It’s become a standard yuletide tradition: every year without fail, there’s one particular toy on practically every child’s Christmas wish list. It’s also a toy that starts out at one price, but once retailers figure out how priceless that toy is to your child, they shamelessly increase it as high as they can and beyond. Not only that, but the toy becomes about as hard to find as five minutes of peace during the holidays.
It all starts off innocently enough; your child tells you at least a month in advance exactly what he wants for Christmas. It’s all he ever talks about and it’s all you hear about. You even contemplate buying the darned thing and giving it to him early just to shut him up, but you don’t. However, by the time you finally do start shopping for “The Most Wonderful Toy of the Year,” you can’t find it anywhere.
Little did you know, other kid in the universe also wants that toy for Christmas. So now you—and eight million other crazed, harassed parents who started shopping too late—are in an extremely non-festive frenzy to find this elusive item that’s seemingly no longer available anywhere. Then when and if that ridiculous piece of crap does become available someplace, you’ll have to beat each and every one of those other parents to it; kicking, clawing, and fighting, all the way. Ho-ho-ho, Merry Christmas.
After spending every waking moment in pursuit of this thing, you miraculously find it online. You literally jump for joy, spilling your coffee all over the Christmas cards you finally got around to making out. But that’s okay because you’ve found The Most Wonderful Toy of the Year. It’s five times the original price but hey, they’ve guaranteed you it’ll be there before Christmas. You’re finally set; the maddening quest is over. Let peace and joy reign throughout the rest of the season.
Two days later in a store, you actually lay eyes on The Most Wonderful Toy of the Year—several of them in fact—for the incredible deal of only twice the original price. But no, you’ve already bought one and it’s on its way to your house. Life is good.
Later that day and receive an email from the company which sold you the toy. They regretfully—but cheerfully—inform you that The Most Wonderful Toy of the Year is currently on backorder, and won’t be shipped out till mid-January. They conclude their correspondence by wishing you and yours the absolute merriest of Christmases. How nice—and so much for their guarantee.
Frantically, you rush back to that store you saw The Most Wonderful Toy of the Year in, grateful you stumbled across it there as you can’t even begin to imagine the nightmare you’d have to go through otherwise. At lightning speed, you stampede back to that part of the store where you saw the toy, only now it’s nowhere to be seen. You sprint to the customer service desk where an employee informs you that just this very moment they sold the last one, as they point behind you to some lady exiting the building. You look over your shoulder to see a smugly satisfied, evil witch making her way out of the store with The Most Wonderful Toy of the Year.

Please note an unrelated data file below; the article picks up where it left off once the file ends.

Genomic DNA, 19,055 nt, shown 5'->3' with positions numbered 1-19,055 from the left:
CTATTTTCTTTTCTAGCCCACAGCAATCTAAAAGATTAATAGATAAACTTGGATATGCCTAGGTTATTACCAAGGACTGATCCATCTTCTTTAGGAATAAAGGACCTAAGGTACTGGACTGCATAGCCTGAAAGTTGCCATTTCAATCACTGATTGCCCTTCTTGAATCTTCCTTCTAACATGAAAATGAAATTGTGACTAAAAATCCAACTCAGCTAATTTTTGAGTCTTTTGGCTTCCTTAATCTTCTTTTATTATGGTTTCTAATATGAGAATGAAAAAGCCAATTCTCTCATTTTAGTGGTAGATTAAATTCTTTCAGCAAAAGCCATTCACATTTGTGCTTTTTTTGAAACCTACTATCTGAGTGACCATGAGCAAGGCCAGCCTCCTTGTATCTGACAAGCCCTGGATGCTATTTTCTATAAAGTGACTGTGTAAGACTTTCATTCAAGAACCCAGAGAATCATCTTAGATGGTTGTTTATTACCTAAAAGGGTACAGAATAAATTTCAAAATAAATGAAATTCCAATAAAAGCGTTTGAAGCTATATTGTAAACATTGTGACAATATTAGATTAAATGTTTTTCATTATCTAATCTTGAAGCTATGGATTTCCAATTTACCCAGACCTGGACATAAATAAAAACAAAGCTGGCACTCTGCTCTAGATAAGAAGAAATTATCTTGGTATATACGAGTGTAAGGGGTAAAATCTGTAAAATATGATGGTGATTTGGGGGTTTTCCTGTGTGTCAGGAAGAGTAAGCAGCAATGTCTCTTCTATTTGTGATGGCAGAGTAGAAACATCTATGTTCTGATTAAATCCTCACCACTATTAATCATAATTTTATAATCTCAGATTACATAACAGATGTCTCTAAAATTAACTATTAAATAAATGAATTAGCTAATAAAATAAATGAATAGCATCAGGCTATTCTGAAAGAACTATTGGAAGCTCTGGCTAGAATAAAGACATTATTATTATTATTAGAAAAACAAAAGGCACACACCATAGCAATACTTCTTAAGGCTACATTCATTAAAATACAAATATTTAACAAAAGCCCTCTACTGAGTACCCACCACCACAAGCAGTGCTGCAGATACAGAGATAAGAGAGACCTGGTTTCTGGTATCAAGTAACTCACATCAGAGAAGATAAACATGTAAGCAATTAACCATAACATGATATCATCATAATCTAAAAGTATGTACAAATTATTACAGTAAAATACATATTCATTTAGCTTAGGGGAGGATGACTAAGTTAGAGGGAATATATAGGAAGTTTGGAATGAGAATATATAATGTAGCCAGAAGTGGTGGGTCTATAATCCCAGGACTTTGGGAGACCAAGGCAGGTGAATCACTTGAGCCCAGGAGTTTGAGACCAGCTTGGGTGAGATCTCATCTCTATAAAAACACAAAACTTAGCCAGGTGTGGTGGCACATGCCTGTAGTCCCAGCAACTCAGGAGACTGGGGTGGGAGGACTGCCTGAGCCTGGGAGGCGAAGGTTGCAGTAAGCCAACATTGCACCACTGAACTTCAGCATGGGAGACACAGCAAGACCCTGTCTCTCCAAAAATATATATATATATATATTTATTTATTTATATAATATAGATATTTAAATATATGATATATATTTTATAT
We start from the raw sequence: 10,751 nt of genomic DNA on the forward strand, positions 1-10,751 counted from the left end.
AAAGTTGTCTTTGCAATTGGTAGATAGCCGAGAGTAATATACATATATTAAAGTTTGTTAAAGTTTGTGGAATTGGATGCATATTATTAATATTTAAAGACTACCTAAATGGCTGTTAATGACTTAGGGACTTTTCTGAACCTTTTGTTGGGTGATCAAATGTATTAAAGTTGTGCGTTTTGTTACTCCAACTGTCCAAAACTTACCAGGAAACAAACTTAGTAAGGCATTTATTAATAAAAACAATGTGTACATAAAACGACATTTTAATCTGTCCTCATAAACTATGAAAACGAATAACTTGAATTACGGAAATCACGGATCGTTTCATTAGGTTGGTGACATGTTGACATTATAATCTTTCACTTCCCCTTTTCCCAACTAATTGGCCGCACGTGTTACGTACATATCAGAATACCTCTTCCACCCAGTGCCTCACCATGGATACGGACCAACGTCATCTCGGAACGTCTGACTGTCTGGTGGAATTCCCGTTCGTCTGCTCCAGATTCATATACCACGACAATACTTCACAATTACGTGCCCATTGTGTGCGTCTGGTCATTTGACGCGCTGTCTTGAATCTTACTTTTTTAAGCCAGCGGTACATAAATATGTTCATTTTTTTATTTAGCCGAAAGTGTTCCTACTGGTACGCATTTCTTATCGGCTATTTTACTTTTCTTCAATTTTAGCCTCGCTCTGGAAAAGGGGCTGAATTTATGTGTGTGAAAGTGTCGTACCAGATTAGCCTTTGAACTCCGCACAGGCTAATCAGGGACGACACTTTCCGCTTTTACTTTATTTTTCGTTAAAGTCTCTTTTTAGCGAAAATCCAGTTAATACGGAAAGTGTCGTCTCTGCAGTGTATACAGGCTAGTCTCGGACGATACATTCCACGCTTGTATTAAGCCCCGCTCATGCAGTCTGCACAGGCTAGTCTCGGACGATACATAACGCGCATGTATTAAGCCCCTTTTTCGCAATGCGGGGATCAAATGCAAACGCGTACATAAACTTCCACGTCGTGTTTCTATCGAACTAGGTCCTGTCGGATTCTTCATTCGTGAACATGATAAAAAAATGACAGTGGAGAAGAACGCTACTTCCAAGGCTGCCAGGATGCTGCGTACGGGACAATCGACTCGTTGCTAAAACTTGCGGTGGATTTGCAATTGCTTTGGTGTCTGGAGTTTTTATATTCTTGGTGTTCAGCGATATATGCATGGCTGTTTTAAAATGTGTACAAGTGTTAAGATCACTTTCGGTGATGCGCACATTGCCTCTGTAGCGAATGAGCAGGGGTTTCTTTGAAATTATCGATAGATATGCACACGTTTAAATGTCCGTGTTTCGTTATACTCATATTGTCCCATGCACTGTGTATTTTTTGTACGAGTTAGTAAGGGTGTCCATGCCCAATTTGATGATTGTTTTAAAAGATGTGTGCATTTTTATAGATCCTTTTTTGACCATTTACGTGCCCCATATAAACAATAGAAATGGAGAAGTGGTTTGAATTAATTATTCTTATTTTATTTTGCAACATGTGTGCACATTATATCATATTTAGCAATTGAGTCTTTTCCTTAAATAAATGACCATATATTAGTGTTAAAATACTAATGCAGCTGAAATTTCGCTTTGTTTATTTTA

You briefly consider barging after her, grabbing it from her grubby little mitts and making off with it—contemplating that if the judge was also a parent she might very well let you off on a temporary insanity plea. Yet you just stand there stewing over the fact that if you’d only been there five minutes earlier you could’ve been that smugly satisfied, evil witch walking out with The Most Wonderful Toy of the Year.
Later, you spend the entire night scouring the internet, hoping beyond all hope to find another one of these stupid toys somewhere else. Then, you see it! There it is! For the downright bargain price of only seven times what it was originally selling for. Yet you’re more than happy to pay it, as by this point you’d sell your own grandmother to a mad scientist to get that toy. So you pay the unearthly price, breathe a huge, satisfied sigh of relief, put your feet up, and watch the sunrise.
Full of Christmas cheer—even though you got no sleep whatsoever—you greet your child warmly when he comes down to breakfast that morning. You ask if he’s excited that Christmas is only a few days away, to which he says he is, but also divulges to you that he’s changed his mind entirely about what he wants for Christmas.
Taken from my book Christmas Madness, Mayhem, & Mall Santas: Humorous Insights into the Holiday Season.